Hong Kong protests: Beijing reaffirms support for Carrie Lam and police at second press conference, rules out need to mobilise PLA

Hong Kong and Macau Affairs Office says lack of national education partly to blame for current unrest

Kelly Ho |

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Yang Guang (L) and Xu Luying (R), spokespeople of the Hong Kong and Macau Affairs Office of the State Council, holds a press conference to address the recent protests.

The mainland reaffirmed its “resolute support” for Hong Kong government in handling the city’s spiralling political crisis, and condemned protester’s radical actions on Tuesday.

The press conference was held by the Hong Kong and Macau Affairs Office, which is under the State Council. It came one day after Monday’s large-scale general strike and citywide rallies across seven districts.

The office spokesperson Yang Guang reiterated the central government’s backing of Chief Executive Carrie Lam Cheng Yuet-ngor and her government in managing the current crisis sparked off by the proposed extradition bill.

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Guang said the movement in Hong Kong has harmed the city’s economy and severely disrupted social order. He also slammed protesters who used the protest chant “Liberate Hong Kong, revolution of our times”, saying they are blatantly challenging the basis of “One Country, Two Systems”.

“Hong Kong is a special administrative region of China, so what do you want to liberate?” he asked.

Anti-government protesters set a fire at Sha Tin Police Station in the wake of a citywide strike on August 5.
Photo: Felix Wong/SCMP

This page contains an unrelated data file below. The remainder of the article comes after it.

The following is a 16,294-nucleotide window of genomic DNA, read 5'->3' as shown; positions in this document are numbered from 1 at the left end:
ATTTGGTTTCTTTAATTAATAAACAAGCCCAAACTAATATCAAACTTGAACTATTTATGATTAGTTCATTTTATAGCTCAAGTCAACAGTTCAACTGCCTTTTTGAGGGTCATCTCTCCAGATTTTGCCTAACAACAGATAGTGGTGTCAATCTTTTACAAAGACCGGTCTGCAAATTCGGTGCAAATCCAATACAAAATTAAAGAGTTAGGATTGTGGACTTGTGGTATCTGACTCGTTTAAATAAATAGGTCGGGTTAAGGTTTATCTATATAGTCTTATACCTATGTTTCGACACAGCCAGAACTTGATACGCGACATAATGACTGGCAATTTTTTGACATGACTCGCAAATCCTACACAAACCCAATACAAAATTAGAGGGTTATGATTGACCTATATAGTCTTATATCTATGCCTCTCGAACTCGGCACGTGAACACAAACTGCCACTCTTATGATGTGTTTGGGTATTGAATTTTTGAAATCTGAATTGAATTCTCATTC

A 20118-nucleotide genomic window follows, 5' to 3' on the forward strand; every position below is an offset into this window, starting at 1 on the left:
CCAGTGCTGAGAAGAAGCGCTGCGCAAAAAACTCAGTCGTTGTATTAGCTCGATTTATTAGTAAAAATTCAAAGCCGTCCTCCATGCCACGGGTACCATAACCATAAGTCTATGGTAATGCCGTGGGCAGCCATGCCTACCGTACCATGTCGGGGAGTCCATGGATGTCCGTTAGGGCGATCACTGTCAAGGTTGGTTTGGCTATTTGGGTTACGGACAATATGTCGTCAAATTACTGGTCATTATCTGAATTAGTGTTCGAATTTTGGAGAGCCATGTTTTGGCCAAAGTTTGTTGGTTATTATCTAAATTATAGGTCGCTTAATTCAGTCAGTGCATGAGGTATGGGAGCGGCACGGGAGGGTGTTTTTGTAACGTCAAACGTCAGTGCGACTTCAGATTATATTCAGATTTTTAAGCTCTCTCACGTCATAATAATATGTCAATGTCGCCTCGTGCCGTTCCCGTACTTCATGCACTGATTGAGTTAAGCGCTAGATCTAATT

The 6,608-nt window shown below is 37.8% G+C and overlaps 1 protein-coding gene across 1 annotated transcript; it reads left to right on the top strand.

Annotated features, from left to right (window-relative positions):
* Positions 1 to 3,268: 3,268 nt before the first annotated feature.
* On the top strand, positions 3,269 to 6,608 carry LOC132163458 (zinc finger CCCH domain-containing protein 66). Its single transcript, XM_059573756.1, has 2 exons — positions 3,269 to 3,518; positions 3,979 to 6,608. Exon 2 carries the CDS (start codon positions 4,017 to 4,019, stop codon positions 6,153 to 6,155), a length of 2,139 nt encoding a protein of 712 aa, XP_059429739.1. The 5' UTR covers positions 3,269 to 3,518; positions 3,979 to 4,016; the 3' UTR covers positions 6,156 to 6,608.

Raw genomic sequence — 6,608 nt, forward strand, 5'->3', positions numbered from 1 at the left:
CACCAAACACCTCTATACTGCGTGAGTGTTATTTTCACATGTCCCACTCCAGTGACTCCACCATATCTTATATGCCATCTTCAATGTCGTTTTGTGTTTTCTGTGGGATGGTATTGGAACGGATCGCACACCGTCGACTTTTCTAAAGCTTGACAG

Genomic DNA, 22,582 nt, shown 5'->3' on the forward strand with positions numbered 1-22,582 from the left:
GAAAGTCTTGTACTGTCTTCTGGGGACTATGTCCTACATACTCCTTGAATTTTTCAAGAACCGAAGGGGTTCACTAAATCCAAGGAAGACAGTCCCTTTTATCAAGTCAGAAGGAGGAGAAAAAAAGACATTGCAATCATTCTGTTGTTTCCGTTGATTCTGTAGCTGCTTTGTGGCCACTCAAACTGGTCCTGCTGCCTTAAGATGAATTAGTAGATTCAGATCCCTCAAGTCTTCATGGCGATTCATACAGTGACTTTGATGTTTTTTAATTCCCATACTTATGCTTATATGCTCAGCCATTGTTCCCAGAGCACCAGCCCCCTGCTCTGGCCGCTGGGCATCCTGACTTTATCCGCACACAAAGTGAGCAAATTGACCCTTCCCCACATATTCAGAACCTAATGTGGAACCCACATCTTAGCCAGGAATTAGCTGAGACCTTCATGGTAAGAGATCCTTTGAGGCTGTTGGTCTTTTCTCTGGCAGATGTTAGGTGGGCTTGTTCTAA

Yang also warned lawbreakers to not underestimate the “resolute determination” and “massive power” of the central government and people of the nation in safeguarding Hong Kong’s prosperity and stability and defending the country’s fundamental interests.

In response to youth participation in the movement, another spokesperson Xu Luying put blame on teachers and parents for allowing teenagers to attend protests and demonstrations. She believes the movement has revealed the lack of national education in Hong Kong, and there is a need to strengthen patriotism among youths, and enhance their knowledge of Chinese history and culture. “Learning to love their country should be the first lesson in school,” said Xu. “Hong Kong’s youth is China’s youth. They are the future of Hong Kong, and the future of China.”

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Meanwhile, three protesters organised a “civil press conference” yesterday morning in the hope of counteracting what they see as the government’s one-sided account of the protests and clashes broadcasted by mainstream media.

The spokespersons, who emphasised they do not represent all protesters, urged the government to respond to the five main demands directly and return the governing power to the people, as well as to allow Hong Kong to enjoy an independent judiciary and freedom of speech.